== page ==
Following this, G20 tourism ministers convened virtually on April 24, 2020, and agreed to work together to support an inclusive and sustainable recovery in the global tourism sector. In particular, they abided by the G20 presidency agenda's focus on sustainable tourism, committing to "accelerating the transition of the travel and the tourism sector onto a more sustainable path — economically, socially and environmentally."
The Saudi G20 presidency's commitment to tourism as a form of economic growth must be applauded. Ahmed Al-Khatib, the Saudi tourism minister, articulated on March 20, 2020, the necessity of joint international action to support the global tourism industry due to COVID-19-reduced global travel. Al-Khatib explained that Saudi officials were consulting with their major global partners, namely the WTTC and the United Nations World Tourism Organization, so that appropriate measures can be made to support Saudi tourism. Thus, with Saudi Arabia's domestic tourism ambitions mirroring the country's international outlook, this was an important case of Saudi leadership, especially since G20 tourism ministers made key commitments on sustainable tourism on April 24.
Yet the omission of tourism from the G20 leaders' statement on March 26 was surprising, given that the slowdown of global travel and tourism has been the fastest and one of the primary repercussions of COVID-19. Although Saudi Arabia has shown strong leadership, the presidency can still improve the G20's focus on tourism commitments at any possible future extraordinary G20 leaders' summit — should one be deemed necessary — prior to the Riyadh Summit on November 21-22, 2020.
The 2020 G20 Presidency Agenda also prioritizes "Cleaner Energy Systems for a New Era," aiming to create cleaner, more sustainable and affordable energy systems. This is a critical objective, as carbon-emitting fossil fuels of oil, coal and natural gas accounted for 84.7% of global primary energy consumption and 64% of global electricity generation in 2018. Accordingly, the 2020 clean energy outlook continues traditional G20 energy ambitions of committing to phase out fossil fuels since the G20's 2009 Pittsburgh Summit and acknowledging the need for cleaner energy for many years.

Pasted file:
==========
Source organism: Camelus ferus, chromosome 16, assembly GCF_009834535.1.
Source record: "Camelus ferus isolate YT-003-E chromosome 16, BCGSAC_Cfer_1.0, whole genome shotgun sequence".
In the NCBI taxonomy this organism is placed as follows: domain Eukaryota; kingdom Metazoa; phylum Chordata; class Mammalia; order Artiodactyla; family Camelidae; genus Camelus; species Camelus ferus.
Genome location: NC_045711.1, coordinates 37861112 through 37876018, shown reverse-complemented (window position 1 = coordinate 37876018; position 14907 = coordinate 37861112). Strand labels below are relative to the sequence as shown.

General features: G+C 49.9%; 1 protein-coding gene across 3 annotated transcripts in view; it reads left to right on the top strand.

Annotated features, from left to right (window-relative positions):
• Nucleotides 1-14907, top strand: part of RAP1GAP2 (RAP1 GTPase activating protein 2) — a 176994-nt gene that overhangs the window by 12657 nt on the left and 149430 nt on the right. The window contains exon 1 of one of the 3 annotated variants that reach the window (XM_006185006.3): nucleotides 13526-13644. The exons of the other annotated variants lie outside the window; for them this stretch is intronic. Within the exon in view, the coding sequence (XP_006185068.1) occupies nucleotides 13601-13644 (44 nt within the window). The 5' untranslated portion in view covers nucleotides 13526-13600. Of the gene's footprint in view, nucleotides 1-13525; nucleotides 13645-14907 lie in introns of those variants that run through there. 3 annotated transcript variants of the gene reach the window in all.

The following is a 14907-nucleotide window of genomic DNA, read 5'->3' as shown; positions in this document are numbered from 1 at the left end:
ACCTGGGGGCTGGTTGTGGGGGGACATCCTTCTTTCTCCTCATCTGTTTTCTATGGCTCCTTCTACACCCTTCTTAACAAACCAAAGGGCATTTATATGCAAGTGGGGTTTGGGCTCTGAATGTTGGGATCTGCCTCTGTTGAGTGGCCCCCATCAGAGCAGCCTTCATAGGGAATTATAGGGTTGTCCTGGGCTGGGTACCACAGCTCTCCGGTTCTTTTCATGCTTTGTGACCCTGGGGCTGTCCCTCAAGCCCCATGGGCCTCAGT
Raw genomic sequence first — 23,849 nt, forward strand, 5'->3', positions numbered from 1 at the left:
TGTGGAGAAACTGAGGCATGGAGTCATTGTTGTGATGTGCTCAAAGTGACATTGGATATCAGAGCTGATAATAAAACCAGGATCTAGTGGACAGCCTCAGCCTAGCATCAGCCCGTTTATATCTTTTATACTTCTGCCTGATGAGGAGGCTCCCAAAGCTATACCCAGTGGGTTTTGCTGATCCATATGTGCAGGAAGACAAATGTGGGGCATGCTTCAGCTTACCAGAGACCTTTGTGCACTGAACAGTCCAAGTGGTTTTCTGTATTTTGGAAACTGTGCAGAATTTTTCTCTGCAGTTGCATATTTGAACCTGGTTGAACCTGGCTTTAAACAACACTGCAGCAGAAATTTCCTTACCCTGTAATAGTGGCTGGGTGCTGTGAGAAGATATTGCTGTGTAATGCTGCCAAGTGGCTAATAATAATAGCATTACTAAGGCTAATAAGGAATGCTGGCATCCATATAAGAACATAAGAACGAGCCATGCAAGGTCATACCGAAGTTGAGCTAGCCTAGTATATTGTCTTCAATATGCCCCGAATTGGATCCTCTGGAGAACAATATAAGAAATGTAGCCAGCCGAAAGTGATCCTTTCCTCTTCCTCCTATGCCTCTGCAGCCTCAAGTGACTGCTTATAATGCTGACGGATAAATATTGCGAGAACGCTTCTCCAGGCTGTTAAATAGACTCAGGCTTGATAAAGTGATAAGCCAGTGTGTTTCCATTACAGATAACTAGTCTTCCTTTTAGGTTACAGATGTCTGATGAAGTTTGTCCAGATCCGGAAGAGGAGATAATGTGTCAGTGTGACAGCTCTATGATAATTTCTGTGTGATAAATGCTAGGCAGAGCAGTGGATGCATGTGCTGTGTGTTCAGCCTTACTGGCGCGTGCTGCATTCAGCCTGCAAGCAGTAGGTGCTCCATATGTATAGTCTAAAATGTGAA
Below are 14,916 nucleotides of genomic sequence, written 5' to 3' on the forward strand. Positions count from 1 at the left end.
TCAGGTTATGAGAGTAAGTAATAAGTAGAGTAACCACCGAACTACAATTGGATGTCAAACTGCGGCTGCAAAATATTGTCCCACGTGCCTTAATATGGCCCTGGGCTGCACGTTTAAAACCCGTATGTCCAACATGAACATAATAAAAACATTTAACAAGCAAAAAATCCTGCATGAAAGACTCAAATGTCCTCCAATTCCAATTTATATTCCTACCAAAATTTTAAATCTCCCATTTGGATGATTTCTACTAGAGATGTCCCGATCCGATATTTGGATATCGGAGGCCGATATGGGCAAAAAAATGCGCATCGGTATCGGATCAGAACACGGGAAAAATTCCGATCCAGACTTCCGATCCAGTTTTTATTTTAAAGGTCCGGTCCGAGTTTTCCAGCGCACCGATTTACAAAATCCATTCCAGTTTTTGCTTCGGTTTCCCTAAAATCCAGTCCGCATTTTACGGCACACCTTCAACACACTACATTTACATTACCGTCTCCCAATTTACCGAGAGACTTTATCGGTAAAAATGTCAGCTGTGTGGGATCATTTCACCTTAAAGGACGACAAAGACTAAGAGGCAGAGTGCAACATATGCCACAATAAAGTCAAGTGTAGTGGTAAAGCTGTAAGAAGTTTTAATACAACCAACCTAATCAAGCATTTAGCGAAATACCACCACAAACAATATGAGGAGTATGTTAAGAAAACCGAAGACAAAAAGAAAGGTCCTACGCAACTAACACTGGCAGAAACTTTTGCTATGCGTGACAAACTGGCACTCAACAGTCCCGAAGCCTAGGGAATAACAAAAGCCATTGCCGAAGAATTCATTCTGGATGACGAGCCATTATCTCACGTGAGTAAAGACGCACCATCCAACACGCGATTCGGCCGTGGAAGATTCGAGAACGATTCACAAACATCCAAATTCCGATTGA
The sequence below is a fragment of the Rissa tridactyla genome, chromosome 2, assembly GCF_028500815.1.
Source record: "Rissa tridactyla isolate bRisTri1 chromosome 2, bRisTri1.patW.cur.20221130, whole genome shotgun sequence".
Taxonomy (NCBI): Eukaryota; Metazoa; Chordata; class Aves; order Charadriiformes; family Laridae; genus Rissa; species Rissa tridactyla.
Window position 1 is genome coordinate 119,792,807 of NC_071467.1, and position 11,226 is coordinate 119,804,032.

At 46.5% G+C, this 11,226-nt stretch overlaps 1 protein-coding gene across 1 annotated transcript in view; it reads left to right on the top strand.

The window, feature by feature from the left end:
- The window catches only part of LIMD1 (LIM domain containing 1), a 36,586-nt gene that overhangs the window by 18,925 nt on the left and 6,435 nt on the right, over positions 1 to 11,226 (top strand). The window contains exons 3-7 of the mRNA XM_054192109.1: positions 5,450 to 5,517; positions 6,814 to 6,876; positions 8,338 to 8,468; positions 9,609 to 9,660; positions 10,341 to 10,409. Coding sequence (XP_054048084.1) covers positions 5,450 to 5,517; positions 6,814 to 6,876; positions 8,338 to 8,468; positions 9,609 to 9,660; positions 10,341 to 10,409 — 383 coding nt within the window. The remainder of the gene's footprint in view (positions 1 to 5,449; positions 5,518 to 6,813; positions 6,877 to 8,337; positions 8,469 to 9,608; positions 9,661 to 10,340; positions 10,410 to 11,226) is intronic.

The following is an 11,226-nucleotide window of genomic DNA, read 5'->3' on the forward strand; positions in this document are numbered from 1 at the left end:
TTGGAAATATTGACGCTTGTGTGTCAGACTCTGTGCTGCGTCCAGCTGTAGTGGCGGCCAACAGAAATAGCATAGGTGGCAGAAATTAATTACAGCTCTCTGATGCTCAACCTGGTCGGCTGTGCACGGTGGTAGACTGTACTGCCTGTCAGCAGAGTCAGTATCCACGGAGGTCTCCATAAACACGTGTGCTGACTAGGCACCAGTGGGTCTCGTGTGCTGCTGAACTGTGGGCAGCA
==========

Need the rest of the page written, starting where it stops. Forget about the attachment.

The G20's clean energy priority reflects Saudi Arabia's domestic objective of expanding energy sources. According to British Petroleum plc, in 2018 Saudi Arabia used renewable energy as a percentage of energy mix for electricity generation the least of any G20 country, with renewable energy accounting for only 0.2 TWh (0.05%) of domestic electricity generation. Moreover, oil accounted for 150.6 TWh (39.24%) of Saudi domestic electricity generation in 2018, which was the highest amount that oil was used as a percentage of energy mix for electricity generation by any G20 country.
Nevertheless, Saudi Arabia has improved its own energy diversification ambitions as part of Vision 2030 through the long-term National Renewable Energy Program (NREP). The Renewable Energy Projects Development Office is now overseeing the third round of renewable projects that have been launched by the NREP since 2017. Riyadh intends to invest $50 billion in renewable energy projects by 2023, aiming to grow Saudi renewable energy capacity to 58.7 GW by 2030.
However, oil has been the major energy concern in 2020, with global oil benchmarks of West Texas Intermediate (WTI), Brent crude and the OPEC Basket averaging a 51.058% decline in their average monthly oil price from January ($62.09/bbl) to March ($31.71/bbl). This resulted from both COVID-19's impact on reduced oil demand — through state lockdowns and travel restrictions — and the Riyadh-Moscow oil price war.